Action to stop Arctic oil Drilling
by Phil Radford
June 4, 2011
Early Saturday morning, eighteen Greenpeace activists climbed the Leiv Eiriksson, a controversial oil rig that is set to begin drilling in the pristine and freezing Arctic waters off the coast of Greenland.
The Greenpeace delegation demanded to see the oil spill response plan, which has been kept secret by Cairn Energy, despite repeated requests to make it public. The activists met with the drill manager and requested a copy of the plan, which you would think would be kept on board, and yet again were refused.
It seems oil spill response plans are often fantasies anyway – the Bush and Obama administrations were approving spill plans for the Gulf of Mexico that were so absurd they included species that don’t even live anywhere near the Gulf like walruses and sea otters. Perhaps President Obama could remind other Arctic nations that it was only after a spill that the US realized just what a farce BP’s spill response plan was. If we’d all seen BP’s spill plans, would anyone in their right mind have allowed them to drill? I don’t think so.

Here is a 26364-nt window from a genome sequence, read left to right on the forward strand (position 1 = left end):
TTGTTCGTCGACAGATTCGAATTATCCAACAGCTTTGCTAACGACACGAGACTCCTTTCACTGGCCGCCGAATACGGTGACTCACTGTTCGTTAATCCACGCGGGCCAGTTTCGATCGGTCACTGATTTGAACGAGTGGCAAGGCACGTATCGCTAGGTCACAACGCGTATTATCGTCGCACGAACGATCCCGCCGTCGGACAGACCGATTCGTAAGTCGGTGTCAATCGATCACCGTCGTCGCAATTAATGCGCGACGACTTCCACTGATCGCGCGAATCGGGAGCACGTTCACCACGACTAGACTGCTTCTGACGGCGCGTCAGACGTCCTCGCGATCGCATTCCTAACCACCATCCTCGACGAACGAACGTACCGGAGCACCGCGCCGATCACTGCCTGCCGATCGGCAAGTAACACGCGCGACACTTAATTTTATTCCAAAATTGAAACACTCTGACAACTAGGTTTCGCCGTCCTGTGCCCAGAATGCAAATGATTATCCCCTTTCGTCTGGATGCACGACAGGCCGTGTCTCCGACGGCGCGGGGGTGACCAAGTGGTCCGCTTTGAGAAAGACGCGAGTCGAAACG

But it’s pretty clear why the company’s plan to respond to an oil spill isn’t being revealed: it can’t be done. It took approximately 6,000 vessels over three months to control BP’s gushing Macondo well that spewed millions of barrels of oil into the Gulf of Mexico. There is no way that a similar response could be mobilized if a blowout or large spill were to occur in freezing Arctic waters. The freezing temperatures, extreme conditions, and remote location mean that an oil spill in the Arctic would be an irreversible disaster.
Earlier, two Greenpeace activists in a survival pod stopped the Leiv Eriksson drilling for four days. One of those activists, Hannah, is originally from New Orleans and witnessed first-hand the impacts of the Gulf oil disaster.
Cairn Energy isn’t the only company eyeing the warming Arctic. Supermajors like Chevron, Exxon, and Shell hope to begin drilling in especially sensitive seas near Greenland and in Alaska’s Arctic waters. These oil companies are treating global warming and melting Arctic sea ice as an invitation to drill for more oil, instead of a warning to move away from climate changing fossil fuels. We need to draw a line in the ice or the Arctic oil rush will be on.